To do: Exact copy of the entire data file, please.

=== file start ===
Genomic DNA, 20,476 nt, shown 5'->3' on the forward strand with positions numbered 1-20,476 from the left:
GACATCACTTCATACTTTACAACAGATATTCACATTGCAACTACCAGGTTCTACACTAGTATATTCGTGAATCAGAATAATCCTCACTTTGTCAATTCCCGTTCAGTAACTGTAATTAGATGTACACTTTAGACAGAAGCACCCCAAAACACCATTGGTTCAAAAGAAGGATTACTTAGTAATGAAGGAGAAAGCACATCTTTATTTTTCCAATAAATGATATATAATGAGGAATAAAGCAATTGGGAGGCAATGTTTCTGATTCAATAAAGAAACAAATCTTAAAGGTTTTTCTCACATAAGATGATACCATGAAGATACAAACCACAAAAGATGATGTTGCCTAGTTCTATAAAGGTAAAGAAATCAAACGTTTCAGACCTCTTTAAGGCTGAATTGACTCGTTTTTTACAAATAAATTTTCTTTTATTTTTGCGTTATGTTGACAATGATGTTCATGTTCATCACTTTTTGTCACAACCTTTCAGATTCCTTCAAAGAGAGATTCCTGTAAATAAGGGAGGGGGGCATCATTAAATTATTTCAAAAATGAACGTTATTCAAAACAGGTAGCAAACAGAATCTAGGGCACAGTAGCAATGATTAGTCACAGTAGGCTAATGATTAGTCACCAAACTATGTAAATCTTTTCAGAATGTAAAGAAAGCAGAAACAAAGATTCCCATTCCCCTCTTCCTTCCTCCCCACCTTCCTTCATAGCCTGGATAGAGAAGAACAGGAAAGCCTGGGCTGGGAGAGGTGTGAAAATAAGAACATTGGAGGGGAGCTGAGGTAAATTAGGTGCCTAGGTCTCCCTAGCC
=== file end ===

Genomic DNA, 20,476 nt, shown 5'->3' on the forward strand with positions numbered 1-20,476 from the left:
GACATCACTTCATACTTTACAACAGATATTCACATTGCAACTACCAGGTTCTACACTAGTATATTCGTGAATCAGAATAATCCTCACTTTGTCAATTCCCGTTCAGTAACTGTAATTAGATGTACACTTTAGACAGAAGCACCCCAAAACACCATTGGTTCAAAAGAAGGATTACTTAGTAATGAAGGAGAAAGCACATCTTTATTTTTCCAATAAATGATATATAATGAGGAATAAAGCAATTGGGAGGCAATGTTTCTGATTCAATAAAGAAACAAATCTTAAAGGTTTTTCTCACATAAGATGATACCATGAAGATACAAACCACAAAAGATGATGTTGCCTAGTTCTATAAAGGTAAAGAAATCAAACGTTTCAGACCTCTTTAAGGCTGAATTGACTCGTTTTTTACAAATAAATTTTCTTTTATTTTTGCGTTATGTTGACAATGATGTTCATGTTCATCACTTTTTGTCACAACCTTTCAGATTCCTTCAAAGAGAGATTCCTGTAAATAAGGGAGGGGGGCATCATTAAATTATTTCAAAAATGAACGTTATTCAAAACAGGTAGCAAACAGAATCTAGGGCACAGTAGCAATGATTAGTCACAGTAGGCTAATGATTAGTCACCAAACTATGTAAATCTTTTCAGAATGTAAAGAAAGCAGAAACAAAGATTCCCATTCCCCTCTTCCTTCCTCCCCACCTTCCTTCATAGCCTGGATAGAGAAGAACAGGAAAGCCTGGGCTGGGAGAGGTGTGAAAATAAGAACATTGGAGGGGAGCTGAGGTAAATTAGGTGCCTAGGTCTCCCTAGCC